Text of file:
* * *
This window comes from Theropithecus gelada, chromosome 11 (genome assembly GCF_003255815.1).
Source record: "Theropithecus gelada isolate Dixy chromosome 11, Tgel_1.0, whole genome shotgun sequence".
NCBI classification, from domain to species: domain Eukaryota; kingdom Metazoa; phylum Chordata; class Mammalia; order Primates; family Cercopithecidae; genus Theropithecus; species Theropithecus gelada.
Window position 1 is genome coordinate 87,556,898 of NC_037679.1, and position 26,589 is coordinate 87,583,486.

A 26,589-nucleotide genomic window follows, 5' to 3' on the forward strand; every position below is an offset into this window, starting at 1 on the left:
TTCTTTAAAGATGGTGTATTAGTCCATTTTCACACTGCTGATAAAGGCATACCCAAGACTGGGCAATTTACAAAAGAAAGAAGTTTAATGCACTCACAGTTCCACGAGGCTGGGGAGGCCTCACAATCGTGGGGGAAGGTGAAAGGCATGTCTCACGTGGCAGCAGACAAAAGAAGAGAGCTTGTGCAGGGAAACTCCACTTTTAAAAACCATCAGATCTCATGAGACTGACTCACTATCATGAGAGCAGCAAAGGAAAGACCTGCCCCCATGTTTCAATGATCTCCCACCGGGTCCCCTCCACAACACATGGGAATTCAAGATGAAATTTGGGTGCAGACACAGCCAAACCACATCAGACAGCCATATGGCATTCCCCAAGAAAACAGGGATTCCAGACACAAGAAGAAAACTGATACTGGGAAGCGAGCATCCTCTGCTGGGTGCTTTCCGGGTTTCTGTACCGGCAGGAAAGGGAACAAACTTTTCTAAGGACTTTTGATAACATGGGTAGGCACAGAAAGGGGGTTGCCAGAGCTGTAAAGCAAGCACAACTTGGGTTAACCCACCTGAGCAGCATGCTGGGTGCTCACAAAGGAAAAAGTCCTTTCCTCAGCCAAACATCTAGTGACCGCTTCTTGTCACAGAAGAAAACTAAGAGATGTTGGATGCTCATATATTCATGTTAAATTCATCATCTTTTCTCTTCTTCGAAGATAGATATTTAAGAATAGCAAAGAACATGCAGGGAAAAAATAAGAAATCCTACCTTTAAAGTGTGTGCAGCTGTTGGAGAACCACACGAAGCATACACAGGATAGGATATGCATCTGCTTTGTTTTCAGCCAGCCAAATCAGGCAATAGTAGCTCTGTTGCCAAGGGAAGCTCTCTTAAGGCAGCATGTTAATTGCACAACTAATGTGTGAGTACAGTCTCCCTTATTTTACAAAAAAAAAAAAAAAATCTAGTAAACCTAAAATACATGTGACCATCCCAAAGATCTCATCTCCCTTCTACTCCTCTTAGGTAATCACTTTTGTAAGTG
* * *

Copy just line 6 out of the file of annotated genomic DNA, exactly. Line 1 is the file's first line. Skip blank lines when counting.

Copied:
TTCTTTAAAGATGGTGTATTAGTCCATTTTCACACTGCTGATAAAGGCATACCCAAGACTGGGCAATTTACAAAAGAAAGAAGTTTAATGCACTCACAGTTCCACGAGGCTGGGGAGGCCTCACAATCGTGGGGGAAGGTGAAAGGCATGTCTCACGTGGCAGCAGACAAAAGAAGAGAGCTTGTGCAGGGAAACTCCACTTTTAAAAACCATCAGATCTCATGAGACTGACTCACTATCATGAGAGCAGCAAAGGAAAGACCTGCCCCCATGTTTCAATGATCTCCCACCGGGTCCCCTCCACAACACATGGGAATTCAAGATGAAATTTGGGTGCAGACACAGCCAAACCACATCAGACAGCCATATGGCATTCCCCAAGAAAACAGGGATTCCAGACACAAGAAGAAAACTGATACTGGGAAGCGAGCATCCTCTGCTGGGTGCTTTCCGGGTTTCTGTACCGGCAGGAAAGGGAACAAACTTTTCTAAGGACTTTTGATAACATGGGTAGGCACAGAAAGGGGGTTGCCAGAGCTGTAAAGCAAGCACAACTTGGGTTAACCCACCTGAGCAGCATGCTGGGTGCTCACAAAGGAAAAAGTCCTTTCCTCAGCCAAACATCTAGTGACCGCTTCTTGTCACAGAAGAAAACTAAGAGATGTTGGATGCTCATATATTCATGTTAAATTCATCATCTTTTCTCTTCTTCGAAGATAGATATTTAAGAATAGCAAAGAACATGCAGGGAAAAAATAAGAAATCCTACCTTTAAAGTGTGTGCAGCTGTTGGAGAACCACACGAAGCATACACAGGATAGGATATGCATCTGCTTTGTTTTCAGCCAGCCAAATCAGGCAATAGTAGCTCTGTTGCCAAGGGAAGCTCTCTTAAGGCAGCATGTTAATTGCACAACTAATGTGTGAGTACAGTCTCCCTTATTTTACAAAAAAAAAAAAAAAATCTAGTAAACCTAAAATACATGTGACCATCCCAAAGATCTCATCTCCCTTCTACTCCTCTTAGGTAATCACTTTTGTAAGTG